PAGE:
Scott G Winterton, Deseret News
SALT LAKE CITY — The Wasatch Front's notorious inversions this season continue to get plenty of air time at the Capitol, where Gov. Gary Herbert stressed Tuesday the state is working diligently on multiple fronts to address the problem.
At the same time, top Utah GOP leaders in their lunchtime caucus said they plan to look for "long-term" fixes to inversions, such as loosening restrictions on Utah's HOV lanes to ease congestion.
"We want our constituency to know we also believe in clean air," House Majority Leader Brad Dee, R-Ogden, said.
"I want to have clean air for my children and grandchildren," Dee said, "and I'm not saying our counterparts do not. But the things (Democrats are) proposing right now are very short-term, very quick fixes that don't deal with the major problems with inversion and pollution in our valley."
During the meeting, House Republicans threw out a number of ideas, including the HOV proposal and making it easier for Utahns to drive alternative fuel vehicles.
Dee said the majority of Republicans have yet to back specific legislation, but are looking for long-term solutions aimed at the biggest source of pollutants, vehicles, unlike many of the proposals coming from Democrats in the Legislature.
The somewhat defensive counter move by House Republicans comes a day after top Democrats announced a series of air quality bills that, among other things, would implement free- or reduced-fare days for mass transit when air pollution levels are at their worst.
The Utah Transit Authority has said it would cost about $200,000 a day to eliminate the fees, and while Herbert has said nothing is off the table when it comes to solutions, he emphasized Tuesday no one is sure yet how many cars that option would remove from the roads.
"We met with UTA and UDOT. There are different points of view of the effectiveness of free red-day," the governor said. "UTA has a lot of businesses giving out passes. The concern UTA has, which is still a research question, is: Do we increase ridership, or do we just lose money? If it's not going to change people's behavior, maybe it's not anything but a feel-good thing. But it certainly is one we can continue to explore."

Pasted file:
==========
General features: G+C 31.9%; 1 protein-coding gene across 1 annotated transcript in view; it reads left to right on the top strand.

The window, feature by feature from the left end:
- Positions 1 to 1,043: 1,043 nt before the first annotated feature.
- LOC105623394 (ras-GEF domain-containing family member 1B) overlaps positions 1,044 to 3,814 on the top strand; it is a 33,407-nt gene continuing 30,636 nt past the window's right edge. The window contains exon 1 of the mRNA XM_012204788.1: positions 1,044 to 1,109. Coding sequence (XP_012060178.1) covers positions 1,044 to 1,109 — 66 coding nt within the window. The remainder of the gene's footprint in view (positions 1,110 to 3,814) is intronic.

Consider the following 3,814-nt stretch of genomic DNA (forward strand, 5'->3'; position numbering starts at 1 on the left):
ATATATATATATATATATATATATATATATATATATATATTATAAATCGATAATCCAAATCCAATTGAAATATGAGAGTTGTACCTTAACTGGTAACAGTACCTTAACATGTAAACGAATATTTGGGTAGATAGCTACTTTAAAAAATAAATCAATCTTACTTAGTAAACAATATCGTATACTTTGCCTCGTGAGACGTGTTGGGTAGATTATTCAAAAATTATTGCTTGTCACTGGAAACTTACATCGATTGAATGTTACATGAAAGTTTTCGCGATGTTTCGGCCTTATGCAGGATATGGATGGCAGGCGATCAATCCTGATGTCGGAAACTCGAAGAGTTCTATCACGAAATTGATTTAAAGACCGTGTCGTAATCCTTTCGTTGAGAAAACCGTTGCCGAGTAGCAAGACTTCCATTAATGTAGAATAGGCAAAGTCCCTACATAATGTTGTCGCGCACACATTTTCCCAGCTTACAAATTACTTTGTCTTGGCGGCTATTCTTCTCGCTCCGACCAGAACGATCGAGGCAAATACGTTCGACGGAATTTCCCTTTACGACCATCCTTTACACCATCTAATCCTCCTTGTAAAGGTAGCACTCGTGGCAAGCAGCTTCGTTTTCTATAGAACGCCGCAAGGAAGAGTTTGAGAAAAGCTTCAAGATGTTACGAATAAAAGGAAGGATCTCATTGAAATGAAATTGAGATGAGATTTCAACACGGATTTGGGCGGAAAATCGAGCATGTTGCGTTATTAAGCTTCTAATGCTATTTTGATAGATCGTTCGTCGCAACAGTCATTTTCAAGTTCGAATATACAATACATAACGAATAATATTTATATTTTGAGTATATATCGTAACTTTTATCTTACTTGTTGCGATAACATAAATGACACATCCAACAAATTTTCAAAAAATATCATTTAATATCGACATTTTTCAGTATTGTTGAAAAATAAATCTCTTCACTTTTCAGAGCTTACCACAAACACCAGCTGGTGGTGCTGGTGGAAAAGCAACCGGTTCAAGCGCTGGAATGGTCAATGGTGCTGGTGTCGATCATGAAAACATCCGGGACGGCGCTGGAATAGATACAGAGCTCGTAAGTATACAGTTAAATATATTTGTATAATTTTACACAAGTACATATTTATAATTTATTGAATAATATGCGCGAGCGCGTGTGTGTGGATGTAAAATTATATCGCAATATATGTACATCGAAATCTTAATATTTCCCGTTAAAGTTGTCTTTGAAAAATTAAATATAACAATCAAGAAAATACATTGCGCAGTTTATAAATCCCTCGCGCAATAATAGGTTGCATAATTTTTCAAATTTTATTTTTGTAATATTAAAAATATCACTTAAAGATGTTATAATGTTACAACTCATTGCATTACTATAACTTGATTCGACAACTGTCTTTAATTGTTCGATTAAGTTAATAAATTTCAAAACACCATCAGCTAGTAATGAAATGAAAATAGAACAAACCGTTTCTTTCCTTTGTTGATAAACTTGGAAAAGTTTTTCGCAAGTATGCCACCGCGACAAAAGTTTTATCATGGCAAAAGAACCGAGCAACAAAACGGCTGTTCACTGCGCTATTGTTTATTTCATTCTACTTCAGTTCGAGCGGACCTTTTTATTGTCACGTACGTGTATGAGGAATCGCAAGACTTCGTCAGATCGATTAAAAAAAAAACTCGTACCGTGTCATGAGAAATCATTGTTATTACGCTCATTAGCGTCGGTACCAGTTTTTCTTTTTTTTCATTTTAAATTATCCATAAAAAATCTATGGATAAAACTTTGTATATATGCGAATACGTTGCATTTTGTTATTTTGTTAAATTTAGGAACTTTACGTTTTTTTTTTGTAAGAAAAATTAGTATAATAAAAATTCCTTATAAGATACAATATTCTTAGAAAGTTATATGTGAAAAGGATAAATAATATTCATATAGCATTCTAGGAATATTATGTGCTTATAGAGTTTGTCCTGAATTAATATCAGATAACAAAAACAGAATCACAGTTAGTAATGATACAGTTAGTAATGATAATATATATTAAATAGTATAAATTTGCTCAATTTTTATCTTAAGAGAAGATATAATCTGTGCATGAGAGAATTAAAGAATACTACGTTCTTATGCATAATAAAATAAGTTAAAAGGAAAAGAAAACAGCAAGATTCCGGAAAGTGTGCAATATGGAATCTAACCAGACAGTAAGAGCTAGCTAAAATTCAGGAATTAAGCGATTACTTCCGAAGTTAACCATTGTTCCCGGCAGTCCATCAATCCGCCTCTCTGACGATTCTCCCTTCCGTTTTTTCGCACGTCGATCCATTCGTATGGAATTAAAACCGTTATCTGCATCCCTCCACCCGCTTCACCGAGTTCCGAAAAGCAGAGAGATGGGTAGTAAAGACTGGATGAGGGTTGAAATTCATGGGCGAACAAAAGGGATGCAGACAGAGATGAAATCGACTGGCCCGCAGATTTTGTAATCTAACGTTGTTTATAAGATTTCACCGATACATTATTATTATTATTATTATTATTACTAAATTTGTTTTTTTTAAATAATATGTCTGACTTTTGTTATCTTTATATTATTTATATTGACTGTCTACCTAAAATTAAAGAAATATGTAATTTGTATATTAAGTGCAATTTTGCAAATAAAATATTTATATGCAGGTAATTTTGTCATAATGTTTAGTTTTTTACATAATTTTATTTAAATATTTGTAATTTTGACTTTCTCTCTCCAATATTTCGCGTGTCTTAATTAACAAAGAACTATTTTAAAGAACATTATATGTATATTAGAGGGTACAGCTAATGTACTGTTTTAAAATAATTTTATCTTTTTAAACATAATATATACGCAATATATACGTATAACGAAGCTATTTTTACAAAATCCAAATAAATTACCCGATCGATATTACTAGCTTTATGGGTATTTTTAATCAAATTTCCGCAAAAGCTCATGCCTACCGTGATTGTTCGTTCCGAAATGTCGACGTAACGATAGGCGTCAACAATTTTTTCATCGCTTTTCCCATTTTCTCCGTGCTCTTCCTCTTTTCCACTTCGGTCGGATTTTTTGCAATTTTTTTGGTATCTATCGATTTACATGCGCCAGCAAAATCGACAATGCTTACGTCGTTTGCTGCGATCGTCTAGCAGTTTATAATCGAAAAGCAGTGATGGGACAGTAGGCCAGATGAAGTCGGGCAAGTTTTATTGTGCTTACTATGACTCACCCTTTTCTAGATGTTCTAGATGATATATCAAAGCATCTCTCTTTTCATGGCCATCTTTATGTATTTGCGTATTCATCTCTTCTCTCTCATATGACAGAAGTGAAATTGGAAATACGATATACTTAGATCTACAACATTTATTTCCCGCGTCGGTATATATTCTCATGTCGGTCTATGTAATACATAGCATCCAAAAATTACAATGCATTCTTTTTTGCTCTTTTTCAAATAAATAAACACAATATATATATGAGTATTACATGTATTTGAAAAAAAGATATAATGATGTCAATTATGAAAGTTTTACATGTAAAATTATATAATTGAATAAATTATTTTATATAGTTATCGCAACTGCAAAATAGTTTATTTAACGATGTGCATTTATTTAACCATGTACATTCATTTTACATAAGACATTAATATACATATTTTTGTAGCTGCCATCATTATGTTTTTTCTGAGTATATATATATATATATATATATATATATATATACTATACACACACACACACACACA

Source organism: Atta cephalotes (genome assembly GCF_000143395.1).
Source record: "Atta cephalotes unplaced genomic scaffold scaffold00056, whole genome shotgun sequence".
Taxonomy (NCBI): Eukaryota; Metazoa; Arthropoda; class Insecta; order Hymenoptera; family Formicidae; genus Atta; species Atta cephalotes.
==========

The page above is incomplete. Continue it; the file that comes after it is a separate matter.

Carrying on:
Herbert, who delivered his air quality remarks during a media availability, is coming under increasing pressure by clean air advocates who are demanding the state clamp down on industrial sources of pollution and take more steps to solve the problem.
Activists staged a clean energy/air pollution rally at Herbert's energy in conference in January, the same month Utah Physicians for a Health Environment demanded Herbert declare a public health emergency.
Last week, groups rallied at the Utah Capitol for the issue and are planning a "coff-in" at 3 p.m. Wednesday in the rotunda.
Contributing: Lisa Riley Roche and Mary Mellor
- Crowds to flock to Salt Lake City this weekend
- Salt Lake City's inversion problem could mean...
- How much did President Obama donate to his...
- Ride-sharing business launches despite...
- Utah wind power poised to increase
- Obamacare may not be as expensive as we thought
- Sierra Club labels Utah oil shale, tar sands...
- Balancing act: French ban on after-hours...
- How much did President Obama donate to... 46
- Obamacare may not be as expensive as we... 28
- Budget office: Raising federal minimum... 12
- Balancing act: French ban on... 10
- Salt Lake City's inversion problem... 8
- March another record-setting month for... 5
- Sierra Club labels Utah oil shale, tar... 5
- Striking a balance: Moab's future... 4